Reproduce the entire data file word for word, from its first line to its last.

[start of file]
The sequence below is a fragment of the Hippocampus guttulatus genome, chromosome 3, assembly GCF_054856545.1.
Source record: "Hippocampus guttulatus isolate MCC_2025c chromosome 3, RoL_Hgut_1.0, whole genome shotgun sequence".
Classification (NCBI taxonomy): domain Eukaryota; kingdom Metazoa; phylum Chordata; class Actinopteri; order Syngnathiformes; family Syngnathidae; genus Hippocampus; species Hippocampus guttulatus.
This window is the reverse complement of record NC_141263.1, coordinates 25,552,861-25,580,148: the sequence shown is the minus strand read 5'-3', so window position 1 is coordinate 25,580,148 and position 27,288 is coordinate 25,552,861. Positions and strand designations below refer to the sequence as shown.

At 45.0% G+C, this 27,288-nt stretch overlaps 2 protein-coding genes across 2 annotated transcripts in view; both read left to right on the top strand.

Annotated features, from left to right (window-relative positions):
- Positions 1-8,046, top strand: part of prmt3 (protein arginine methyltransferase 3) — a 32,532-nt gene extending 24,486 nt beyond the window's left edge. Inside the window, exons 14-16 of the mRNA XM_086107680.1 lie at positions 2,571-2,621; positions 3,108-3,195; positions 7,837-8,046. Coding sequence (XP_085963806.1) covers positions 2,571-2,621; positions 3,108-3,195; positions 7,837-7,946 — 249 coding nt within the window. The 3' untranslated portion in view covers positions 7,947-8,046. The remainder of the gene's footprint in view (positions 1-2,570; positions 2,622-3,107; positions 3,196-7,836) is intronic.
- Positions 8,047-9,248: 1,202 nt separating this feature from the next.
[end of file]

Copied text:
The sequence below is a fragment of the Hippocampus guttulatus genome, chromosome 3, assembly GCF_054856545.1.
Source record: "Hippocampus guttulatus isolate MCC_2025c chromosome 3, RoL_Hgut_1.0, whole genome shotgun sequence".
Classification (NCBI taxonomy): domain Eukaryota; kingdom Metazoa; phylum Chordata; class Actinopteri; order Syngnathiformes; family Syngnathidae; genus Hippocampus; species Hippocampus guttulatus.
This window is the reverse complement of record NC_141263.1, coordinates 25,552,861-25,580,148: the sequence shown is the minus strand read 5'-3', so window position 1 is coordinate 25,580,148 and position 27,288 is coordinate 25,552,861. Positions and strand designations below refer to the sequence as shown.

At 45.0% G+C, this 27,288-nt stretch overlaps 2 protein-coding genes across 2 annotated transcripts in view; both read left to right on the top strand.

Annotated features, from left to right (window-relative positions):
- Positions 1-8,046, top strand: part of prmt3 (protein arginine methyltransferase 3) — a 32,532-nt gene extending 24,486 nt beyond the window's left edge. Inside the window, exons 14-16 of the mRNA XM_086107680.1 lie at positions 2,571-2,621; positions 3,108-3,195; positions 7,837-8,046. Coding sequence (XP_085963806.1) covers positions 2,571-2,621; positions 3,108-3,195; positions 7,837-7,946 — 249 coding nt within the window. The 3' untranslated portion in view covers positions 7,947-8,046. The remainder of the gene's footprint in view (positions 1-2,570; positions 2,622-3,107; positions 3,196-7,836) is intronic.
- Positions 8,047-9,248: 1,202 nt separating this feature from the next.